The National Education Goals Reports provide a trove of education data. Reading them also gives the researcher a feel for the big subjects of the tumultuous federal schooling debates of the 1990s. Additionally, the movement to establish education standards grew out of the effort to reach education goals—standards being the benchmarks for progress thereto.(1) The National Education Goals reports were published by the National Education Goals Panel (NEGP). This organization formed after the historic 1989 Charlottesville education summit, which was attended by governors and President George H.W. Bush. NEGP was established to report annually on the nation’s progress toward the nation’s education goals. The 1994 Goals 2000: Educate America Act (Sections 201-207) gave federal statutory recognition to NEGP, which further heightened its position in the education policy debates of the time. NEGP was effectively abolished by Section 1011 of the No Child Left Behind Act in 2002. The University of North Texas in partnership with the Government Printing Office maintains a mothballed version of NEGP’s website at: http://govinfo.library.unt.edu/negp/. This website provides much useful information on NEGP. Copies of NEGP’s many publications and data sets be found at: http://govinfo.library.unt.edu/negp/page9-3.htm. Copies of NEGP’s 1992-1999 reports may be found in ERIC. NEGP’s first education goals report (September 1991) is not available online.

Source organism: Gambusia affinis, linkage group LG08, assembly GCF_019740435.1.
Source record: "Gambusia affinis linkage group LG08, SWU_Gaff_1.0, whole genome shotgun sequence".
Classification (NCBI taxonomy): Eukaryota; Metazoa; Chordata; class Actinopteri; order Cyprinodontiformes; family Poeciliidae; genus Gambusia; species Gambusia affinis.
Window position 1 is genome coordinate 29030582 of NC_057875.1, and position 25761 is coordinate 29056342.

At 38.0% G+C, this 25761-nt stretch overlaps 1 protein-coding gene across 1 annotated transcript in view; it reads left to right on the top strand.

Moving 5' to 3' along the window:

(1) In January 1991, the National Council On Education Standards and Testing (NCEST) published Raising Standards for American Education, which advocated national standards and assessments. NCEST was established by P.L. 102-62 in 1991, and shared some of the same members as NEGP (e.g., Roy Romer, Governor of Colorado). Its report may be downloaded from the Federal Education Policy History Website.